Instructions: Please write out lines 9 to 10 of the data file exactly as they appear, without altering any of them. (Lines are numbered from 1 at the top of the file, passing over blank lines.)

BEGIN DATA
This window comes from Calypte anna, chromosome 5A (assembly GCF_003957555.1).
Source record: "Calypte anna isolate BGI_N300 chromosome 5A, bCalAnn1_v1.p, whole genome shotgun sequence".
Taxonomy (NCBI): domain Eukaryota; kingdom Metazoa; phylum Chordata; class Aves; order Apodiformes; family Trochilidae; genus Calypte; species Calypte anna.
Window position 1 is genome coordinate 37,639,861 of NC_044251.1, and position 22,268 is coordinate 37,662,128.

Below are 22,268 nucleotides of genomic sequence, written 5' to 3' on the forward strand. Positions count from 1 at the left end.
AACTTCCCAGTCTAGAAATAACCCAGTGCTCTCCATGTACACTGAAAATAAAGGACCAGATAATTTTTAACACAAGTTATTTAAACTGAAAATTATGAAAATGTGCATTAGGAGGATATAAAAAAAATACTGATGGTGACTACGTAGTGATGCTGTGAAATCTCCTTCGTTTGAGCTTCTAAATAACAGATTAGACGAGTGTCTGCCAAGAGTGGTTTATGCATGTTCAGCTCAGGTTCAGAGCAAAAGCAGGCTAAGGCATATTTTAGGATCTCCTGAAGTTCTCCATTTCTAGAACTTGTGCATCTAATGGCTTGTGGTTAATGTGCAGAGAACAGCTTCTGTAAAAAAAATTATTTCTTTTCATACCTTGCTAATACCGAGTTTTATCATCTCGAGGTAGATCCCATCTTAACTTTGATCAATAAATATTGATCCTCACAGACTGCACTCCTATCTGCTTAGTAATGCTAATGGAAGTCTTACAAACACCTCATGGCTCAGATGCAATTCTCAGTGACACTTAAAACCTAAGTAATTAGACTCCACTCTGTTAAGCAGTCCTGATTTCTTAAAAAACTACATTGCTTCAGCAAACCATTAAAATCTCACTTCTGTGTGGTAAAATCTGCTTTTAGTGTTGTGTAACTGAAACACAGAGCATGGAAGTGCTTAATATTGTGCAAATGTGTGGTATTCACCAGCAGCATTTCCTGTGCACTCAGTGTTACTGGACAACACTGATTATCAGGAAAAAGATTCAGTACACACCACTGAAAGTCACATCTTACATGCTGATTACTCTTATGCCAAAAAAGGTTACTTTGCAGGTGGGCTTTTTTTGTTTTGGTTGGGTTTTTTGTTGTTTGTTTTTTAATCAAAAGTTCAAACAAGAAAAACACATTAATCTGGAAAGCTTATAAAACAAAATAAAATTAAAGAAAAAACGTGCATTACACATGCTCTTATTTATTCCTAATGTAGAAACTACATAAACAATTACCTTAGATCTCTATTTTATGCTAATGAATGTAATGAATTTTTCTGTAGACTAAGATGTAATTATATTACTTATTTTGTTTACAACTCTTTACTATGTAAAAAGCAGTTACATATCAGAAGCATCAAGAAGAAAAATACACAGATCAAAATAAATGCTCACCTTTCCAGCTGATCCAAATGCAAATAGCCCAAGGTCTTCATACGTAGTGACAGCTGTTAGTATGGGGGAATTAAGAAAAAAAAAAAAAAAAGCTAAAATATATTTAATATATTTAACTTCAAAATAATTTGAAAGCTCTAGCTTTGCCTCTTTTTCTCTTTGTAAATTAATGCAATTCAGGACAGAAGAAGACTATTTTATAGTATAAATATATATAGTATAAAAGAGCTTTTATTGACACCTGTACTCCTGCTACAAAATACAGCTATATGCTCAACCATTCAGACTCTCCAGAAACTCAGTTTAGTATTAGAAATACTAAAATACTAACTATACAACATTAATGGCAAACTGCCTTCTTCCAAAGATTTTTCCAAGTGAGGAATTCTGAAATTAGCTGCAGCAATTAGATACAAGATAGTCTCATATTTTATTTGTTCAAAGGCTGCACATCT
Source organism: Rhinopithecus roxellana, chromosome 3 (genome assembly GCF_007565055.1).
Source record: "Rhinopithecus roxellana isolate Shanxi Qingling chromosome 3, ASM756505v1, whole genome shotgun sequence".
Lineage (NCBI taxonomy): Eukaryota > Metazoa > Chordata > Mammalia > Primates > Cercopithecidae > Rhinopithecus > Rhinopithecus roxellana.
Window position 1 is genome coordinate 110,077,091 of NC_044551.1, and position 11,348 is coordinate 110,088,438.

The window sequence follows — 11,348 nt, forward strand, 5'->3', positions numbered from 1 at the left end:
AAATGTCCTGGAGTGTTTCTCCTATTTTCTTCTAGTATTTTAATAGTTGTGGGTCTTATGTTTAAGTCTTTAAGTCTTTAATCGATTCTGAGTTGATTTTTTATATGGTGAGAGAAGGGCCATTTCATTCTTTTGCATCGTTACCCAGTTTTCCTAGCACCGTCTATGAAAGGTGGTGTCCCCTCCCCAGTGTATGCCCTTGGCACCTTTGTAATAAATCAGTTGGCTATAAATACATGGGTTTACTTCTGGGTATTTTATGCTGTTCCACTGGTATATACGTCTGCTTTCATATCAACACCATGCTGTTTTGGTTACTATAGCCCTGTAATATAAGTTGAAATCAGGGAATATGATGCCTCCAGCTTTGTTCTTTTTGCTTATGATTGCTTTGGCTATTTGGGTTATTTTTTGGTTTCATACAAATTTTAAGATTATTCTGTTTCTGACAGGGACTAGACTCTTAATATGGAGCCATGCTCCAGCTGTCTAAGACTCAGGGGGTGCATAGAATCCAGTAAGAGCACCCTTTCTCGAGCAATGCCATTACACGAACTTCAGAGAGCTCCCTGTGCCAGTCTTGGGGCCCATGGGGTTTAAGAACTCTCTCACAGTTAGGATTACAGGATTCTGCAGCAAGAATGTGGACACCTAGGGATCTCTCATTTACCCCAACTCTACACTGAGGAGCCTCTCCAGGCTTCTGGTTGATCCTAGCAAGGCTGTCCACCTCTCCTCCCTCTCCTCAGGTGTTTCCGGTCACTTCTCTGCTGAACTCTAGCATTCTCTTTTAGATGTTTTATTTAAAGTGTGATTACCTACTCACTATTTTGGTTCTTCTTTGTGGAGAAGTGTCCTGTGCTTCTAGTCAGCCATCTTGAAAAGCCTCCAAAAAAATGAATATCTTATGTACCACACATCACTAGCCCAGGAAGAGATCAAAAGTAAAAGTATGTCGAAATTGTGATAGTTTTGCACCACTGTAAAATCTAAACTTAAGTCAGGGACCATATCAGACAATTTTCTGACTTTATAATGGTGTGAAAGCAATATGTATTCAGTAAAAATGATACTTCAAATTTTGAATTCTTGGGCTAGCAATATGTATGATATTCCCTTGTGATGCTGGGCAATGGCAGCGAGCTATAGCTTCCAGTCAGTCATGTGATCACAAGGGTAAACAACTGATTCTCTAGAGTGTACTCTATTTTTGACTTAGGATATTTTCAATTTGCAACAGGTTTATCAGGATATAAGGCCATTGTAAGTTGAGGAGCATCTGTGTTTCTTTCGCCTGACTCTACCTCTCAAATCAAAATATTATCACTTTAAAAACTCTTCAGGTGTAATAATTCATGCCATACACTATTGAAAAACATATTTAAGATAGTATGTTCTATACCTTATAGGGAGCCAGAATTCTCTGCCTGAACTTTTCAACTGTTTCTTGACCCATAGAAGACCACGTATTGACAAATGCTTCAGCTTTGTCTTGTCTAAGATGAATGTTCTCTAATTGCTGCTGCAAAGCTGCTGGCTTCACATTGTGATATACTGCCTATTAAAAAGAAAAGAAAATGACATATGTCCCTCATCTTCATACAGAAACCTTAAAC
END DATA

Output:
Lineage (NCBI taxonomy): Eukaryota > Metazoa > Chordata > Mammalia > Primates > Cercopithecidae > Rhinopithecus > Rhinopithecus roxellana.
Window position 1 is genome coordinate 110,077,091 of NC_044551.1, and position 11,348 is coordinate 110,088,438.